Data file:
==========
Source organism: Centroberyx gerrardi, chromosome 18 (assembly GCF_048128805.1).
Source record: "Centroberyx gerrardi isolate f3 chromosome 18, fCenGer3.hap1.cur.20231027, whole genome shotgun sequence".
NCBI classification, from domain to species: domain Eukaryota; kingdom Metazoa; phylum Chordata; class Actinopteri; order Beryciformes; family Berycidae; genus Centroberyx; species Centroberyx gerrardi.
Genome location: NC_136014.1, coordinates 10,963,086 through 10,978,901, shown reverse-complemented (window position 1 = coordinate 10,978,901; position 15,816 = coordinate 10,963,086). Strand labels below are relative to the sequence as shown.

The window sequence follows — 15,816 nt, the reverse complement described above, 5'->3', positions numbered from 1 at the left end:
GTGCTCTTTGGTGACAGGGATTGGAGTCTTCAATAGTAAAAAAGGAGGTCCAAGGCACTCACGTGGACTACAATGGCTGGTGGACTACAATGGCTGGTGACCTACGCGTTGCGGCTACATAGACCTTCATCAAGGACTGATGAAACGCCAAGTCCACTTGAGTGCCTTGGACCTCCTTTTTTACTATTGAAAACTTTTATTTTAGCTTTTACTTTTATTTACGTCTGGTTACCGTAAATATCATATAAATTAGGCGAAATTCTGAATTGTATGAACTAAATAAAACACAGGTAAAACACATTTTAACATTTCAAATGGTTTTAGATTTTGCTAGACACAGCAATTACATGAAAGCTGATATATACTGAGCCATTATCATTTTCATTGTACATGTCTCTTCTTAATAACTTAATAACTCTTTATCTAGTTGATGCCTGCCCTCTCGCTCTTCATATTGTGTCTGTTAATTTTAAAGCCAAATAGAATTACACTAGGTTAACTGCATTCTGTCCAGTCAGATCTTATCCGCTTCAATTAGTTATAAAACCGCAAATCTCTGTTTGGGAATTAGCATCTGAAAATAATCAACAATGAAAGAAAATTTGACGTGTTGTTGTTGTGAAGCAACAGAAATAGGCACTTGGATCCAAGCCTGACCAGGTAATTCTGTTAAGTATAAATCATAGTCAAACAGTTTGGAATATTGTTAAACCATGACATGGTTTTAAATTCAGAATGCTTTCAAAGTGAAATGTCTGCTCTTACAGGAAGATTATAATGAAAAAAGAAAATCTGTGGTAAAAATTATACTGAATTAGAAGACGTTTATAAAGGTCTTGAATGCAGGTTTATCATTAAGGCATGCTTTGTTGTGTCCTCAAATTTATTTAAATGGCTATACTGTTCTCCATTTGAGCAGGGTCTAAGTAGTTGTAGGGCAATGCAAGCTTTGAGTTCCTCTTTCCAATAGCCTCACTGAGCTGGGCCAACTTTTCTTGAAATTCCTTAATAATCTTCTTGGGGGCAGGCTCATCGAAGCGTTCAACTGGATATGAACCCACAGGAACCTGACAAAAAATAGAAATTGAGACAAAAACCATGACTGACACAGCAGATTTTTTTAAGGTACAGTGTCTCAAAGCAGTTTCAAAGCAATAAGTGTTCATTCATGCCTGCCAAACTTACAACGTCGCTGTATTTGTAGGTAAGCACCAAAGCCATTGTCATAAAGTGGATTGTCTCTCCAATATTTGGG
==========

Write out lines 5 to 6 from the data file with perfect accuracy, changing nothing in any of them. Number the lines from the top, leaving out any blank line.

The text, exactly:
The window sequence follows — 15,816 nt, the reverse complement described above, 5'->3', positions numbered from 1 at the left end:
GTGCTCTTTGGTGACAGGGATTGGAGTCTTCAATAGTAAAAAAGGAGGTCCAAGGCACTCACGTGGACTACAATGGCTGGTGGACTACAATGGCTGGTGACCTACGCGTTGCGGCTACATAGACCTTCATCAAGGACTGATGAAACGCCAAGTCCACTTGAGTGCCTTGGACCTCCTTTTTTACTATTGAAAACTTTTATTTTAGCTTTTACTTTTATTTACGTCTGGTTACCGTAAATATCATATAAATTAGGCGAAATTCTGAATTGTATGAACTAAATAAAACACAGGTAAAACACATTTTAACATTTCAAATGGTTTTAGATTTTGCTAGACACAGCAATTACATGAAAGCTGATATATACTGAGCCATTATCATTTTCATTGTACATGTCTCTTCTTAATAACTTAATAACTCTTTATCTAGTTGATGCCTGCCCTCTCGCTCTTCATATTGTGTCTGTTAATTTTAAAGCCAAATAGAATTACACTAGGTTAACTGCATTCTGTCCAGTCAGATCTTATCCGCTTCAATTAGTTATAAAACCGCAAATCTCTGTTTGGGAATTAGCATCTGAAAATAATCAACAATGAAAGAAAATTTGACGTGTTGTTGTTGTGAAGCAACAGAAATAGGCACTTGGATCCAAGCCTGACCAGGTAATTCTGTTAAGTATAAATCATAGTCAAACAGTTTGGAATATTGTTAAACCATGACATGGTTTTAAATTCAGAATGCTTTCAAAGTGAAATGTCTGCTCTTACAGGAAGATTATAATGAAAAAAGAAAATCTGTGGTAAAAATTATACTGAATTAGAAGACGTTTATAAAGGTCTTGAATGCAGGTTTATCATTAAGGCATGCTTTGTTGTGTCCTCAAATTTATTTAAATGGCTATACTGTTCTCCATTTGAGCAGGGTCTAAGTAGTTGTAGGGCAATGCAAGCTTTGAGTTCCTCTTTCCAATAGCCTCACTGAGCTGGGCCAACTTTTCTTGAAATTCCTTAATAATCTTCTTGGGGGCAGGCTCATCGAAGCGTTCAACTGGATATGAACCCACAGGAACCTGACAAAAAATAGAAATTGAGACAAAAACCATGACTGACACAGCAGATTTTTTTAAGGTACAGTGTCTCAAAGCAGTTTCAAAGCAATAAGTGTTCATTCATGCCTGCCAAACTTACAACGTCGCTGTATTTGTAGGTAAGCACCAAAGCCATTGTCATAAAGTGGATTGTCTCTCCAATATTTGGG